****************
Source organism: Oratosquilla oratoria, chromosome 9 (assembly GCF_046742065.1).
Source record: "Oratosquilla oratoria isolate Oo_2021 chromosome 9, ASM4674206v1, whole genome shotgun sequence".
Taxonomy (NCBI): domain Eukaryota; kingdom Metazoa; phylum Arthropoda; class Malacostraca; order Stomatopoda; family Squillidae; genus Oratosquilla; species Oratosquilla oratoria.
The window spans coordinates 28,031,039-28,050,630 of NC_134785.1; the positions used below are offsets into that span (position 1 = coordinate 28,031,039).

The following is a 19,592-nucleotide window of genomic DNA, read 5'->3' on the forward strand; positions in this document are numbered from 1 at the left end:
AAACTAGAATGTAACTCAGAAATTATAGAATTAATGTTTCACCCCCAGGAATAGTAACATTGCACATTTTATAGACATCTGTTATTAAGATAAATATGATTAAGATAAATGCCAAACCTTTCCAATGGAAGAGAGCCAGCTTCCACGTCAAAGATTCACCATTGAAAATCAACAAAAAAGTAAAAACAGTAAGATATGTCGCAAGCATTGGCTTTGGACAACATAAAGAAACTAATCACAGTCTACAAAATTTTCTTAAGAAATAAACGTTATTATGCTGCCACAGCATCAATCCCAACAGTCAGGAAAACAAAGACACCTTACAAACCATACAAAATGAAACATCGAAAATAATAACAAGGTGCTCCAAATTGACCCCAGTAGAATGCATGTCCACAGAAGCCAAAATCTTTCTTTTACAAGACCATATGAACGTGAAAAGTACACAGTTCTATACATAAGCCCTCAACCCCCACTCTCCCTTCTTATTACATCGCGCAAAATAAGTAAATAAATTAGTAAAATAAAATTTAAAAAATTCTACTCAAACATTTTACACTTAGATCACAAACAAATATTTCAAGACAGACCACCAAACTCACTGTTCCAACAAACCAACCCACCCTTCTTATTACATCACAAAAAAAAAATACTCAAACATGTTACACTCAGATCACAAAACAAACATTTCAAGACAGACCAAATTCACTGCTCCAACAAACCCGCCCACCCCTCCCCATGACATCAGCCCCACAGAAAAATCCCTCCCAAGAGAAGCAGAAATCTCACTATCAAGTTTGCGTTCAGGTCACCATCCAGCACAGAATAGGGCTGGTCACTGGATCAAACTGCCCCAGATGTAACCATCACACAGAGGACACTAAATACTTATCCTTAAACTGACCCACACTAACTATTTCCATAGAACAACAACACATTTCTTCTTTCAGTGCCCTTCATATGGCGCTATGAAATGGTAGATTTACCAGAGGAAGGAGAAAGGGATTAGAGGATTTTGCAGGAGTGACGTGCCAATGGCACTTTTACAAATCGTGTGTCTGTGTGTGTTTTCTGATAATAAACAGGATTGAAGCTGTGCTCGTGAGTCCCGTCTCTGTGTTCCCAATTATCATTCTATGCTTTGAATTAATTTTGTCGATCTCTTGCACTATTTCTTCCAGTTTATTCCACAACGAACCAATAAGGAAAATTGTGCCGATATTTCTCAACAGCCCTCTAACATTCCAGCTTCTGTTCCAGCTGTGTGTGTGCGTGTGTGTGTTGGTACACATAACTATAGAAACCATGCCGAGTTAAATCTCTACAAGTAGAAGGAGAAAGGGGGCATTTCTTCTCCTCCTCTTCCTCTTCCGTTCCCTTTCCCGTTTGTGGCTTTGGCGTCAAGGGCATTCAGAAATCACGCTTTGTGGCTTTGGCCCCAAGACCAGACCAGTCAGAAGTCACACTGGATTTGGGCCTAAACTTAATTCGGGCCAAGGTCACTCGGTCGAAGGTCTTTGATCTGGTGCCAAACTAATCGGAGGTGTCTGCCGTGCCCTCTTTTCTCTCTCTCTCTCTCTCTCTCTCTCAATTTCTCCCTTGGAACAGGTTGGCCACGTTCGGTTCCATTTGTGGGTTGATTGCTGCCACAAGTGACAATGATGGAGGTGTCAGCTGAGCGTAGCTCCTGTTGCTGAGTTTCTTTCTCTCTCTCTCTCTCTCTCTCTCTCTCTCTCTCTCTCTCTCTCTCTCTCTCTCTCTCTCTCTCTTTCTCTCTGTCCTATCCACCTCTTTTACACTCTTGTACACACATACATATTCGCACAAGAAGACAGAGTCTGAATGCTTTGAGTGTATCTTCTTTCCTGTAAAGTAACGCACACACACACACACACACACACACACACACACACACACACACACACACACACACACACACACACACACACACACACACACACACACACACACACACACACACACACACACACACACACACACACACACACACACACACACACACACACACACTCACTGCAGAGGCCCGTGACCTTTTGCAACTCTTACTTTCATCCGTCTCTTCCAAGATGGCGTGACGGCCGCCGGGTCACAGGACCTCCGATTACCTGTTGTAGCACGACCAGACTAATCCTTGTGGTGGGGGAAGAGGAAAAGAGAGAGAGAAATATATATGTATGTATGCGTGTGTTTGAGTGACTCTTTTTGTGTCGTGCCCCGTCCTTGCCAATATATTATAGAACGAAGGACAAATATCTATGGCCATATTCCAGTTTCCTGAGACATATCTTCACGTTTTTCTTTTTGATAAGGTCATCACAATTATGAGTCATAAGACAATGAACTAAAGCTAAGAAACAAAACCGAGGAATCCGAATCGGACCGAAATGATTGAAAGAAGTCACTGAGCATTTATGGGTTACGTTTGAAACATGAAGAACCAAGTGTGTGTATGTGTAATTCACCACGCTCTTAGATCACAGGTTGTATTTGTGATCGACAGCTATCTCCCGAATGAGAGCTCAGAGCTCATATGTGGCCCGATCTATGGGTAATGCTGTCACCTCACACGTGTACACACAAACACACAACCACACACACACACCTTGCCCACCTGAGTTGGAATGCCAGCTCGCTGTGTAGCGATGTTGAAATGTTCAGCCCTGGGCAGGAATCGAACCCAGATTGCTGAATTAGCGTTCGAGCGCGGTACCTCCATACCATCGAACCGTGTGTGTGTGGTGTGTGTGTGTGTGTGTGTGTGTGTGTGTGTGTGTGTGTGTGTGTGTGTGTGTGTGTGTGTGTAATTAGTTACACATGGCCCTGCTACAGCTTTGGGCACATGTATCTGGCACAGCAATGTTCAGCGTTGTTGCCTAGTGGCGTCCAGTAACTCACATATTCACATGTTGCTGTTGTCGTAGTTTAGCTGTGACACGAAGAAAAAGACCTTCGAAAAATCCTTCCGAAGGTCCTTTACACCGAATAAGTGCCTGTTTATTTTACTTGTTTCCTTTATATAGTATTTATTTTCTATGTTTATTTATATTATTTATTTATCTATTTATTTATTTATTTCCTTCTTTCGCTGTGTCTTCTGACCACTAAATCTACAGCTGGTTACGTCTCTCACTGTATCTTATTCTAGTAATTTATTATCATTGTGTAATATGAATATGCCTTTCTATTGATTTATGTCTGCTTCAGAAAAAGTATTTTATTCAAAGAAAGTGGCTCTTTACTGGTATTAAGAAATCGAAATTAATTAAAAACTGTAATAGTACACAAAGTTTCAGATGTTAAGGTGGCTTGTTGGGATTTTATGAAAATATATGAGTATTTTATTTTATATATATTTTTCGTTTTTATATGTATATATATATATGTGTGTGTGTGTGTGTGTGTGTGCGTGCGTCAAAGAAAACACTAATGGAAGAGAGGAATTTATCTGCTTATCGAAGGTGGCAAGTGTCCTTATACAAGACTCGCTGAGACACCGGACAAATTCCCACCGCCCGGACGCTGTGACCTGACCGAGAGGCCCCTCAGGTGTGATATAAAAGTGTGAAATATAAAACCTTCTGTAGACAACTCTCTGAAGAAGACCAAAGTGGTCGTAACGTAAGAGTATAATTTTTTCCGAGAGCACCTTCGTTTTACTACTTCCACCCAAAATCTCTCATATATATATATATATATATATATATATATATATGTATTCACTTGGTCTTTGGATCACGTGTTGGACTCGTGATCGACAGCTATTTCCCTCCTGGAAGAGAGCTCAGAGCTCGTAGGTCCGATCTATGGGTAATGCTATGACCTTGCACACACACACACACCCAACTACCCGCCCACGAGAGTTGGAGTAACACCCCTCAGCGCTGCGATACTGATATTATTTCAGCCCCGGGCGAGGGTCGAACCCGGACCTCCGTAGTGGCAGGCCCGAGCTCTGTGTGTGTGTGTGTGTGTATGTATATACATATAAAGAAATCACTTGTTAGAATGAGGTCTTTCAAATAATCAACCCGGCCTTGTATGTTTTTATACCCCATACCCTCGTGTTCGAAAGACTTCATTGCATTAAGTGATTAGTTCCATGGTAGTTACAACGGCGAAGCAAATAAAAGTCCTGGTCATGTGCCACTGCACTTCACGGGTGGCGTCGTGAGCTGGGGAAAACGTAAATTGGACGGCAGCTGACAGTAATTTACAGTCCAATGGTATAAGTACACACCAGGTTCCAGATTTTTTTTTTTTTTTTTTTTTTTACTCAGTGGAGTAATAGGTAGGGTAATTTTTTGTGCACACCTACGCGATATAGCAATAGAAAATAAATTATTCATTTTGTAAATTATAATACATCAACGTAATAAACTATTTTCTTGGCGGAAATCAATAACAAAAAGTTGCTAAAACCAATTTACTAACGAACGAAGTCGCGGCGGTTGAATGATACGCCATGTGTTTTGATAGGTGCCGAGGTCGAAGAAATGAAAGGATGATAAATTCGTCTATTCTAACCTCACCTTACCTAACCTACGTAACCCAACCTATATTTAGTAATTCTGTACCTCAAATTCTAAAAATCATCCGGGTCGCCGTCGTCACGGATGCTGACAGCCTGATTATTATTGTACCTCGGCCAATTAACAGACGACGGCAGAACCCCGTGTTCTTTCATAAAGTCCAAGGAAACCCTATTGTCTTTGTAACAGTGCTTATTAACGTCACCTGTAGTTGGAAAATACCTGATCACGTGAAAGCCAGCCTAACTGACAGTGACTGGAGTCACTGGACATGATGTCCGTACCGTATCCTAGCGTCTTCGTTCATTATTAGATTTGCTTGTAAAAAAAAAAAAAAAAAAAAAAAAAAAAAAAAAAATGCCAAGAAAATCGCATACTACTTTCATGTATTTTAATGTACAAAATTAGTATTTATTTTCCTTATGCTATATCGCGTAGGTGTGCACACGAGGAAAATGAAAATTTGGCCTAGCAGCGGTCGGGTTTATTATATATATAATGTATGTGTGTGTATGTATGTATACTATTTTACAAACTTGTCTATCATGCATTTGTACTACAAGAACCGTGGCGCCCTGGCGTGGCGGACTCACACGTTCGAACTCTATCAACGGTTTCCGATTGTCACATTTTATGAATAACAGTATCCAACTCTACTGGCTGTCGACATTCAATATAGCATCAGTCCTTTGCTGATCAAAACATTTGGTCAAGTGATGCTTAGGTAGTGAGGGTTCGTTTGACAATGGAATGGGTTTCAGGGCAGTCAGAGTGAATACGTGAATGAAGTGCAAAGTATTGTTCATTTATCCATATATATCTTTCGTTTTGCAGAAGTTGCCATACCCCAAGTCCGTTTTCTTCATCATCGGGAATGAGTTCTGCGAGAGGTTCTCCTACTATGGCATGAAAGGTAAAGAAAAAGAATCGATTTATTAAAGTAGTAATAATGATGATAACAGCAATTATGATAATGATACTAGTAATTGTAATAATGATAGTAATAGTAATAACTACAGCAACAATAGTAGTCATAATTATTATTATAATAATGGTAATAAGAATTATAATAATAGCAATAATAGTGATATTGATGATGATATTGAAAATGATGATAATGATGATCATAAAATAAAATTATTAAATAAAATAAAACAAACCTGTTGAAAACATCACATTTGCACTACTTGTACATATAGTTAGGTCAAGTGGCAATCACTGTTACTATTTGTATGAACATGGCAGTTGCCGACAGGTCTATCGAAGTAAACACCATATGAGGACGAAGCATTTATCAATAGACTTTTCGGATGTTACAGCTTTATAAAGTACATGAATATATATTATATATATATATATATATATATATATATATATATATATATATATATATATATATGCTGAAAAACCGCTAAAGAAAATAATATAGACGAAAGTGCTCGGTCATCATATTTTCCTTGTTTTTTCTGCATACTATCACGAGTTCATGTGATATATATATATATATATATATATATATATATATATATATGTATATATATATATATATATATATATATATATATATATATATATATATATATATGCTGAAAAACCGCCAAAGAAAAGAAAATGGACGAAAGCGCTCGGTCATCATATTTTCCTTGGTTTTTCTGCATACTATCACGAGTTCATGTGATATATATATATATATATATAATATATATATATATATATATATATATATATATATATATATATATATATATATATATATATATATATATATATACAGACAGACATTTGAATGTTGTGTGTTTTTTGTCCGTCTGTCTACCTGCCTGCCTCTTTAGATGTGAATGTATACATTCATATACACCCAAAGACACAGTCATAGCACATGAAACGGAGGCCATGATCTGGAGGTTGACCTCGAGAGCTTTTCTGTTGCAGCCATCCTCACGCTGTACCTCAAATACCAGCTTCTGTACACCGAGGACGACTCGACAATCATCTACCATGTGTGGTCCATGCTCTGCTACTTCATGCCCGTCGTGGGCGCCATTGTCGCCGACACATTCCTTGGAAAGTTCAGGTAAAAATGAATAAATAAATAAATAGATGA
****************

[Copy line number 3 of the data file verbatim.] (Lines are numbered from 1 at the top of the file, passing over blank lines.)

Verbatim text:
Taxonomy (NCBI): domain Eukaryota; kingdom Metazoa; phylum Arthropoda; class Malacostraca; order Stomatopoda; family Squillidae; genus Oratosquilla; species Oratosquilla oratoria.